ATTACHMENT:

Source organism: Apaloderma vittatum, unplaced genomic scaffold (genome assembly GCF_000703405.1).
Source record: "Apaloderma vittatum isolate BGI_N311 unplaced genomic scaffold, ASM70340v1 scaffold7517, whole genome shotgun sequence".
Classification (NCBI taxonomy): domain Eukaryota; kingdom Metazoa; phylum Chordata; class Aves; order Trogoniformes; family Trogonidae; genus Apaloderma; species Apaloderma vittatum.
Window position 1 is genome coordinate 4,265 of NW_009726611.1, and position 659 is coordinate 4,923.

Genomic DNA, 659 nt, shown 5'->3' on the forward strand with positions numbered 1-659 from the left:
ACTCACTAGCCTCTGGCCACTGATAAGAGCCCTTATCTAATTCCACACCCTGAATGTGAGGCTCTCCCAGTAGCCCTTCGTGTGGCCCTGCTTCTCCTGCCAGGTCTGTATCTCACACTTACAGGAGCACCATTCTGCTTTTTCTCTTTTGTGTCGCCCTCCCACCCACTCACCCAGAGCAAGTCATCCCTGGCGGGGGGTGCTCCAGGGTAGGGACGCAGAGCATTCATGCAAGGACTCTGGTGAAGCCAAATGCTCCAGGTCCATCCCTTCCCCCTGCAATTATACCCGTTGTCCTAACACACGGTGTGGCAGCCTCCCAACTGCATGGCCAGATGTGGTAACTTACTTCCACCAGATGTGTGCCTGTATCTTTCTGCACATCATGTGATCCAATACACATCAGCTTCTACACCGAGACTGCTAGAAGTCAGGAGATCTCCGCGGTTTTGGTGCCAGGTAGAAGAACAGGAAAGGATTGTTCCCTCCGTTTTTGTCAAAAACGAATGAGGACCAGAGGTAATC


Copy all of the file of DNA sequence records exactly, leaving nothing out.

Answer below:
Source organism: Apaloderma vittatum, unplaced genomic scaffold (genome assembly GCF_000703405.1).
Source record: "Apaloderma vittatum isolate BGI_N311 unplaced genomic scaffold, ASM70340v1 scaffold7517, whole genome shotgun sequence".
Classification (NCBI taxonomy): domain Eukaryota; kingdom Metazoa; phylum Chordata; class Aves; order Trogoniformes; family Trogonidae; genus Apaloderma; species Apaloderma vittatum.
Window position 1 is genome coordinate 4,265 of NW_009726611.1, and position 659 is coordinate 4,923.

Genomic DNA, 659 nt, shown 5'->3' on the forward strand with positions numbered 1-659 from the left:
ACTCACTAGCCTCTGGCCACTGATAAGAGCCCTTATCTAATTCCACACCCTGAATGTGAGGCTCTCCCAGTAGCCCTTCGTGTGGCCCTGCTTCTCCTGCCAGGTCTGTATCTCACACTTACAGGAGCACCATTCTGCTTTTTCTCTTTTGTGTCGCCCTCCCACCCACTCACCCAGAGCAAGTCATCCCTGGCGGGGGGTGCTCCAGGGTAGGGACGCAGAGCATTCATGCAAGGACTCTGGTGAAGCCAAATGCTCCAGGTCCATCCCTTCCCCCTGCAATTATACCCGTTGTCCTAACACACGGTGTGGCAGCCTCCCAACTGCATGGCCAGATGTGGTAACTTACTTCCACCAGATGTGTGCCTGTATCTTTCTGCACATCATGTGATCCAATACACATCAGCTTCTACACCGAGACTGCTAGAAGTCAGGAGATCTCCGCGGTTTTGGTGCCAGGTAGAAGAACAGGAAAGGATTGTTCCCTCCGTTTTTGTCAAAAACGAATGAGGACCAGAGGTAATC